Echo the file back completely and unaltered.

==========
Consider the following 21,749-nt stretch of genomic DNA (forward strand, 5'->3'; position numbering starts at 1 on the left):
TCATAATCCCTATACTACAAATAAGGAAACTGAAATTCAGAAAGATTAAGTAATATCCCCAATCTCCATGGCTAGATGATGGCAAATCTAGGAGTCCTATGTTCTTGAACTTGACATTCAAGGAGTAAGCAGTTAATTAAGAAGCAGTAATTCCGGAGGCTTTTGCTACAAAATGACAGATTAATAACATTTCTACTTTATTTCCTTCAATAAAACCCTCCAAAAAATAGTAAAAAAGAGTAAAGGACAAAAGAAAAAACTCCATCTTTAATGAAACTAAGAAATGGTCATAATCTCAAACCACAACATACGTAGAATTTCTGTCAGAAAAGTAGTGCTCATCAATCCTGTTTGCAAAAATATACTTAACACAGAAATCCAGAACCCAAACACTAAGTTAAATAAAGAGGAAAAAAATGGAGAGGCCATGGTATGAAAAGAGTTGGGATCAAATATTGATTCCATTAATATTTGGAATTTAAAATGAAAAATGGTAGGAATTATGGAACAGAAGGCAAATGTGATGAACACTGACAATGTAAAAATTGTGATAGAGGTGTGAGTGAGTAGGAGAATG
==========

Consider the following 21,749-nt stretch of genomic DNA (forward strand, 5'->3'; position numbering starts at 1 on the left):
TCATAATCCCTATACTACAAATAAGGAAACTGAAATTCAGAAAGATTAAGTAATATCCCCAATCTCCATGGCTAGATGATGGCAAATCTAGGAGTCCTATGTTCTTGAACTTGACATTCAAGGAGTAAGCAGTTAATTAAGAAGCAGTAATTCCGGAGGCTTTTGCTACAAAATGACAGATTAATAACATTTCTACTTTATTTCCTTCAATAAAACCCTCCAAAAAATAGTAAAAAAGAGTAAAGGACAAAAGAAAAAACTCCATCTTTAATGAAACTAAGAAATGGTCATAATCTCAAACCACAACATACGTAGAATTTCTGTCAGAAAAGTAGTGCTCATCAATCCTGTTTGCAAAAATATACTTAACACAGAAATCCAGAACCCAAACACTAAGTTAAATAAAGAGGAAAAAAATGGAGAGGCCATGGTATGAAAAGAGTTGGGATCAAATATTGATTCCATTAATATTTGGAATTTAAAATGAAAAATGGTAGGAATTATGGAACAGAAGGCAAATGTGATGAACACTGACAATGTAAAAATTGTGATAGAGGTGTGAGTGAGTAGGAGAATG